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Delivering apprenticeships in Wales

In the latest Talent Leaders Talking series with Cardiff Capital Region our CEO Grant Santos discusses what part apprenticeships play in the future skills of Southeast Wales.

In this fascinating discussion, we explore how highly diverse and wide-ranging apprenticeship programmes can build sustainable success for employers and employees alike in our region and beyond.    

After 25 years in the apprenticeship space, I can certainly say that these valuable training and development programmes are more prevalent than they were. They are becoming more widely recognised for the advantages they bring to both the learner and the employee.

“In Wales we’ve significantly increased Level 4 and 5 apprenticeships, which are often a stepping stone to a degree. We’ve seen new sectors such as Cyber, Fintech and Medtech evolve, helping drive the growth of flexible apprenticeships. And we’ve welcomed the Welsh Government’s emphasis on all-age apprenticeships, and the commitment to the Youth Guarantee for 18-24 year olds. Many people do not realise that apprenticeships are for anyone aged 16 and over. They are not just for school leavers, and are perfect for those already in a job role who want to boost their skills and knowledge in a specific area.

“All of that is hugely encouraging – but there’s plenty of room for improvement and scope to grow.

“Less than20 percent of employers engage in apprenticeships here in the Cardiff Capital Region and – dare I say it – we still have an element of snobbery around an apprenticeship being s of lesser value than a degree.

We simply have to stop thinking that way, not least because you can do both. Starting as an apprentice and when the time is right, progressing to a degree. There are even many learners, who study a degree and then upskill with an apprenticeship afterwards. All forms of education are valuable and should be equally celebrated.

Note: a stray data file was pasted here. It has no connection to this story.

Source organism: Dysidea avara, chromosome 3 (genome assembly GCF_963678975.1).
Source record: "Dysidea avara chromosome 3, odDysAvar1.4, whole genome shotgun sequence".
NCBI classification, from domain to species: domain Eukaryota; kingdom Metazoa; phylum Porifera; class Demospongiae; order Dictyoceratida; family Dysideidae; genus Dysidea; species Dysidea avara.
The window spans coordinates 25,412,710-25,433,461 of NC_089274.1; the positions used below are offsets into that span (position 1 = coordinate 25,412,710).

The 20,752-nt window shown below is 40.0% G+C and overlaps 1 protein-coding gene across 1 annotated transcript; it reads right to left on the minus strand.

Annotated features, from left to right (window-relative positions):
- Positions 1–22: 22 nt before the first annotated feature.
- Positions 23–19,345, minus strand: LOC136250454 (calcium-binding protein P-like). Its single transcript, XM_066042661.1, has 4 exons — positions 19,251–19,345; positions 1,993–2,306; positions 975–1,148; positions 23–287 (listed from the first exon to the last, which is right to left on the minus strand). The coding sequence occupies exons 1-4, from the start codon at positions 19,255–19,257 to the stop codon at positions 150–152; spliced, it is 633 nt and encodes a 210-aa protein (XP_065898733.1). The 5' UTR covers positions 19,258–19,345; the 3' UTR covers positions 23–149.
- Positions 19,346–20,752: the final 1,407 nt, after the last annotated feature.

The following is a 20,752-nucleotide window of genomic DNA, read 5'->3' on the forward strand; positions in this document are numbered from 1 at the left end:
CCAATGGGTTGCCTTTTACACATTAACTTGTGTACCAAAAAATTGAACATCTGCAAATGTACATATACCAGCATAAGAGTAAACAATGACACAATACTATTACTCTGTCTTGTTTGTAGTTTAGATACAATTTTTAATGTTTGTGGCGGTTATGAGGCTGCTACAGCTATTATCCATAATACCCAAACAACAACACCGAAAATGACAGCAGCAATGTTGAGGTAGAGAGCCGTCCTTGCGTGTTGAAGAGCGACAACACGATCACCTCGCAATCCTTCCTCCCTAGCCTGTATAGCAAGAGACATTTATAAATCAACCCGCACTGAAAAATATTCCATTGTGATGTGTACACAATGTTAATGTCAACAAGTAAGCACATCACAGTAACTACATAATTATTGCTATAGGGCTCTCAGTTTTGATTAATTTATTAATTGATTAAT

Why an apprenticeship is right for so many people

“I started my own career in training on a Level 4 apprenticeship before going on to university. It’s more important than ever for people to get the opportunities and the training that’s right for them at any particular time. Everyone’s pathway in life is different. Everyone’s progress is different. And that’s why apprenticeships are so right for so many people. They offer a route that allows people to make the journey in a way that suits them best.

“It’s difficult to overestimate the value of the learning experience gained through an apprenticeship. Everything is contextualised because you’re learning on the job. Everything makes sense because the learning reflects your working reality.It’s practical, grounded and fully supported. You’re working with experienced people who have ‘been there’ and are able to pass on their wisdom and expertise in a way that’s relevant and useful. You also get paid while you learn; which can’t be overlooked given the rising levels of debt, university student loans and spiralling costs of living in our society.      

“To make the most of the opportunity we have in our region – to bring as many people as possible into a great learning, earning and working environment – we need to make sure our apprenticeships are as inclusive as possible. We can’t afford to expend all our energies on just the higher apprenticeships, at Level 4 and 5. Someone entering the industry at Level 2 has every opportunity to be running a team or a department in a few years’ time or simply doing a great job than other people. We need to help people grasp all of those opportunities, at all levels.